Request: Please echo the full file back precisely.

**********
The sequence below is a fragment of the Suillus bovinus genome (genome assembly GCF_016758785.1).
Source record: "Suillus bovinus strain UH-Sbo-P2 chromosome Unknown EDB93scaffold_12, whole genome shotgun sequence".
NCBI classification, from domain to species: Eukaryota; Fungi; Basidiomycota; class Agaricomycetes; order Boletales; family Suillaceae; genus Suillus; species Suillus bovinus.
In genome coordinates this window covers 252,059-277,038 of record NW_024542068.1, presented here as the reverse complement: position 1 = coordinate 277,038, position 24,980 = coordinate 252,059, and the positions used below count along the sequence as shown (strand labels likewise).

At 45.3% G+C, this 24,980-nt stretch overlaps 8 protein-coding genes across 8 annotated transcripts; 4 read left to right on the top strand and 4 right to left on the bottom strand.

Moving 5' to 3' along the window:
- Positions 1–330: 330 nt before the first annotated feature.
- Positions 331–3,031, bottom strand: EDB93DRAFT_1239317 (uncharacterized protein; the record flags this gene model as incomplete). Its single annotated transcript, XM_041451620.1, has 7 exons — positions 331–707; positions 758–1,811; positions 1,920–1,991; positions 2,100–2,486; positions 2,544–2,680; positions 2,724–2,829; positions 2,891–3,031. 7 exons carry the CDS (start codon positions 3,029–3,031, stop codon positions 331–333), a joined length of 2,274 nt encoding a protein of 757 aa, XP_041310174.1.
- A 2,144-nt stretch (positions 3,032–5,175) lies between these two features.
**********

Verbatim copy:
The sequence below is a fragment of the Suillus bovinus genome (genome assembly GCF_016758785.1).
Source record: "Suillus bovinus strain UH-Sbo-P2 chromosome Unknown EDB93scaffold_12, whole genome shotgun sequence".
NCBI classification, from domain to species: Eukaryota; Fungi; Basidiomycota; class Agaricomycetes; order Boletales; family Suillaceae; genus Suillus; species Suillus bovinus.
In genome coordinates this window covers 252,059-277,038 of record NW_024542068.1, presented here as the reverse complement: position 1 = coordinate 277,038, position 24,980 = coordinate 252,059, and the positions used below count along the sequence as shown (strand labels likewise).

At 45.3% G+C, this 24,980-nt stretch overlaps 8 protein-coding genes across 8 annotated transcripts; 4 read left to right on the top strand and 4 right to left on the bottom strand.

Moving 5' to 3' along the window:
- Positions 1–330: 330 nt before the first annotated feature.
- Positions 331–3,031, bottom strand: EDB93DRAFT_1239317 (uncharacterized protein; the record flags this gene model as incomplete). Its single annotated transcript, XM_041451620.1, has 7 exons — positions 331–707; positions 758–1,811; positions 1,920–1,991; positions 2,100–2,486; positions 2,544–2,680; positions 2,724–2,829; positions 2,891–3,031. 7 exons carry the CDS (start codon positions 3,029–3,031, stop codon positions 331–333), a joined length of 2,274 nt encoding a protein of 757 aa, XP_041310174.1.
- A 2,144-nt stretch (positions 3,032–5,175) lies between these two features.